Alabama Football: Breaking Down How AJ McCarron Can Improve His Play in 2013

Ian BergCorrespondent IMarch 21, 2013

BATON ROUGE, LA - NOVEMBER 03:  Quarterback AJ McCarron #10 of Alabama celebratesw after the extra point for the go ahead touchdown against LSU late in the fourth quarter at Tiger Stadium on November 3, 2012 in Baton Rouge, Louisiana.  (Photo by Matthew Stockman/Getty Images)
Matthew Stockman/Getty Images

Over the past half-decade, the Alabama Crimson Tide have risen to elite status in college football under Nick Saban. The Tide have been at the top before, but this run is bringing back memories of the "Bear" Bryant years.

One of the constants for Saban’s teams has been quality quarterback play. Over the past year, the Tide have developed more than just a game manager in current leader A.J. McCarron, and they may have a Heisman hopeful on their hands for 2013.

For him to take his game to the Heisman level, he has to get better as a passer in the red zone.

Last season McCarron finished the year 211-of-314 for 2,933 yards and 30 touchdowns. He only threw three interceptions.

A 10-to-1 touchdown to interception ratio is ridiculous in the SEC, but McCarron showed it is possible with a strong supporting cast of talent.

McCarron will stay at the top of his game during his senior campaign, but if he wants to challenge for trophies he has to adjust how he plays in the short field.

Looking at film throughout the year, McCarron is solid at moving through his progressions and reading defenses until he hits the red zone. His completion percentage falls from 68 percent inside the 39-20 to a 56.8 inside the 20 (via ESPN). He takes what is given to him, and rarely forces the football into spaces that his players can't make the play. 

Of his three interceptions last year, only one was thrown in the open field. That pick came off a dislodged football. 

This is a look at that play. 

You see Texas A&M open with two deep safeties (out of the screen) and Alabama in the shotgun. 

In the second screen one safety (marked by a yellow arrow) has crashed down to meet the receiver in the seam, and the linebacker (circled in blue) in zone is breaking on the play. 

As the play is completed the safety dislodges the football with his hit and the linebacker takes the tipped ball for a pick. 

There was nothing that McCarron could have done to stop this play except not throw the football to the open man. 

This was a good read despite it ending in with an interception. 

This is a look at two interceptions by McCarron that were bad plays and how they can be fixed this offseason.


Receiver Must be a Looker

In the first screenshot you notice that Alabama is lined up in a shotgun formation from the two yard line. The Tide did this often last year from inside the 10, and they ran more than they passed from it.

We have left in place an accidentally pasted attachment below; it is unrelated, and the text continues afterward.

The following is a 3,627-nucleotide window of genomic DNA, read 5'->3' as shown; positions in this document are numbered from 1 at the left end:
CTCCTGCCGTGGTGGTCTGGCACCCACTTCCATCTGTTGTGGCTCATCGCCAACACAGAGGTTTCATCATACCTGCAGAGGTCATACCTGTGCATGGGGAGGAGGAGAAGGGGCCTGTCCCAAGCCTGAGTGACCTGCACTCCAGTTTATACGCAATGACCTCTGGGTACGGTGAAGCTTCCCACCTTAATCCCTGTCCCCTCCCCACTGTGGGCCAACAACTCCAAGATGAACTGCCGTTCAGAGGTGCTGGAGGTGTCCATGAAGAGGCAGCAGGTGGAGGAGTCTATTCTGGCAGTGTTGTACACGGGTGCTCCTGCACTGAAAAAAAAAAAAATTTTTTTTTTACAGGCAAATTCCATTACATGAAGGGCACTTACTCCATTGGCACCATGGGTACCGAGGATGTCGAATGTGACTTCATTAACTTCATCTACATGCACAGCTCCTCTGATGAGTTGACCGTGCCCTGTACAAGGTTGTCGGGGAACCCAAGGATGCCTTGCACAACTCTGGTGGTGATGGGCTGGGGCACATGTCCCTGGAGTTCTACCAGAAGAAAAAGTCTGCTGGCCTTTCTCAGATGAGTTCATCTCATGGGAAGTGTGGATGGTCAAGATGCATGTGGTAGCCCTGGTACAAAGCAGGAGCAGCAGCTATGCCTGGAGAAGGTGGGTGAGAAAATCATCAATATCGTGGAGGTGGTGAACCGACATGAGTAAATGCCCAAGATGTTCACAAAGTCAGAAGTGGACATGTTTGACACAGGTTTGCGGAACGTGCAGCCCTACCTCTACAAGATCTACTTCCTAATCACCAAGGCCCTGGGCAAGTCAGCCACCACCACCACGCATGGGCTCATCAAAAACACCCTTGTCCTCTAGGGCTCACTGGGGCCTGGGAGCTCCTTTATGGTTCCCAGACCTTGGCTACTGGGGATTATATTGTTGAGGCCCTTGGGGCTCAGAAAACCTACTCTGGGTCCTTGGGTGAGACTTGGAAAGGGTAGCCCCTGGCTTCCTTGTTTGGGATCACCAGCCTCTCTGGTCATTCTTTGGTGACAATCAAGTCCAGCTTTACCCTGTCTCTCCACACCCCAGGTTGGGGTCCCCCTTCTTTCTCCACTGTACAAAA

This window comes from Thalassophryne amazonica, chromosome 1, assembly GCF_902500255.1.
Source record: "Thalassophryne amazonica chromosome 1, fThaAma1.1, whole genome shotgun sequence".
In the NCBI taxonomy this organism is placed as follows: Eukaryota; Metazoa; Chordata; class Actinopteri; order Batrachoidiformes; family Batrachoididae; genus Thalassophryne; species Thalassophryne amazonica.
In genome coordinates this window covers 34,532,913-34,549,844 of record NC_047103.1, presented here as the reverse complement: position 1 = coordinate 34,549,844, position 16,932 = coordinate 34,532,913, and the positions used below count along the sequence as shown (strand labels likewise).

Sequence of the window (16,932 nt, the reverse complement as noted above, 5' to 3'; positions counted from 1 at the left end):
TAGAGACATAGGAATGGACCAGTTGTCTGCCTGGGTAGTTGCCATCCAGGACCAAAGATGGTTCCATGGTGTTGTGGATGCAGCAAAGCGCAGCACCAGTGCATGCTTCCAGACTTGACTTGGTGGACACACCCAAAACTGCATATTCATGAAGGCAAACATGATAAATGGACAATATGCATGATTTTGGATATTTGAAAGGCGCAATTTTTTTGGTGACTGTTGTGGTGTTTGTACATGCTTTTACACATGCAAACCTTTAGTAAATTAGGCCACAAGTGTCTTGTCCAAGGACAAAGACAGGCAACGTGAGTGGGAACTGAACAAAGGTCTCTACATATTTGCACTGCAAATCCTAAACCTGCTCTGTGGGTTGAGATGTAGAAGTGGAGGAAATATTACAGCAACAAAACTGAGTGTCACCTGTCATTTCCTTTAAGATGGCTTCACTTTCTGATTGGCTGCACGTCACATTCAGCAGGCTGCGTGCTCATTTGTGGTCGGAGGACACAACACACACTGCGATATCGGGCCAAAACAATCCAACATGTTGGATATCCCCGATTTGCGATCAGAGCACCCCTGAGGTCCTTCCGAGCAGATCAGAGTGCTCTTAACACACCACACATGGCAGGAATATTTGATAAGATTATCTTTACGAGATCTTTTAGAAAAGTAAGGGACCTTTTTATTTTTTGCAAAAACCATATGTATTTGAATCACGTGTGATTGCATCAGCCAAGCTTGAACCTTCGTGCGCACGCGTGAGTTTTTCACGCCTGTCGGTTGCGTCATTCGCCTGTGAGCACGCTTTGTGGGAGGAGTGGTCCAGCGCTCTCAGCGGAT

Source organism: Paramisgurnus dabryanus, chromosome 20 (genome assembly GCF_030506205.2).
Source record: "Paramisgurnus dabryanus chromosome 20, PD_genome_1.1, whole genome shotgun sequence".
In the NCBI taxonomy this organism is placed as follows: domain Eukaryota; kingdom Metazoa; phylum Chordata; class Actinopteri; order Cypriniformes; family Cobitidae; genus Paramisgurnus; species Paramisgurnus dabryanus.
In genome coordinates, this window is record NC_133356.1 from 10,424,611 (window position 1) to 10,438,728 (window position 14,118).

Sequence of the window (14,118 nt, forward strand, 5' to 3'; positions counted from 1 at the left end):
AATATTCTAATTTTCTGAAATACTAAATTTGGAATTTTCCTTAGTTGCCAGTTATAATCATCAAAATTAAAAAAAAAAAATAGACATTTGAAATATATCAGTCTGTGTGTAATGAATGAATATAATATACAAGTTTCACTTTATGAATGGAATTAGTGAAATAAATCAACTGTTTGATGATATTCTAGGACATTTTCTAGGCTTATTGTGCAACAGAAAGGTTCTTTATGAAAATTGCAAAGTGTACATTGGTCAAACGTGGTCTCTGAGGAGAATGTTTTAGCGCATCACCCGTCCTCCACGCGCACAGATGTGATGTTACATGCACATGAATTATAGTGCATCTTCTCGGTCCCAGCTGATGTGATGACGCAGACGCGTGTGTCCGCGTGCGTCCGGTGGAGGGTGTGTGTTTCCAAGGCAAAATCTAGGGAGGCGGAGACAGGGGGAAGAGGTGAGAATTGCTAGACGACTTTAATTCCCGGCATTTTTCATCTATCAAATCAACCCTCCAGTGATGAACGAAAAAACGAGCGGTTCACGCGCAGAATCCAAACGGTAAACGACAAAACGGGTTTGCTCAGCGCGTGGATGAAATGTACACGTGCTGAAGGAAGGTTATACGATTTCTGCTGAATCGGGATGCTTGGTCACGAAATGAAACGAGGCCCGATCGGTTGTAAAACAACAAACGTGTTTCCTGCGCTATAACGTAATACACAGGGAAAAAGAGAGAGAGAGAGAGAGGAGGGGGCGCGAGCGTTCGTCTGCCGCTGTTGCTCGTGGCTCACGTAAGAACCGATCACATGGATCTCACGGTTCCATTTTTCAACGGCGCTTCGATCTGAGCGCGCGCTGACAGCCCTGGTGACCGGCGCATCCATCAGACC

Alabama is in a shotgun tight that pushes a man in motion (marked by a red circle) to the wide side of the field pre-snap.

In the second screenshot you see McCarron taking his first step and already eyeing his future target.

The final screen is the Texas A&M defender making the play in front of the receiver before the Alabama player had made it out of his break and turned for the football.

This was a rookie mistake for a veteran quarterback that was repeated at least one more time last fall.

Take a look at this play from the SEC Championship Game against Georgia.

Alabama is lined up on the five-yard line in the shotgun.

The play begins to unfold in the second screenshot you notice McCarron’s helmet (marked by yellow arrow) turn to his future target (circled in black).

Before his first step in the drop plants he is eyeing his receiver.

This is an easy pick.

The final screenshot shows the Georgia defender (marked by a yellow arrow) already making the play before the Alabama receiver (marked by a blue arrow) can make it out of his route and into his cut.

This was a terrible play by McCarron that mimics the errors he showed against Texas A&M a few weeks prior.

Spring will be a great time for the Tide to work this issue to death for McCarron. He needs to learn that urgency ins't always needed in the red zone, and that he can play his style of football no matter how close his team is to the end zone. 

Looking back at these plays the mistakes are easy to fix. McCarron is a quality quarterback and proven winner that can make adjustments to overcome these types of mental mistakes this fall.

If he fixes this problem the Crimson Tide red zone offense just became the most potent in the country. 


Note: All screenshots pulled from YouTube videos uploaded by users AlabamaSlammer86 and D Hart.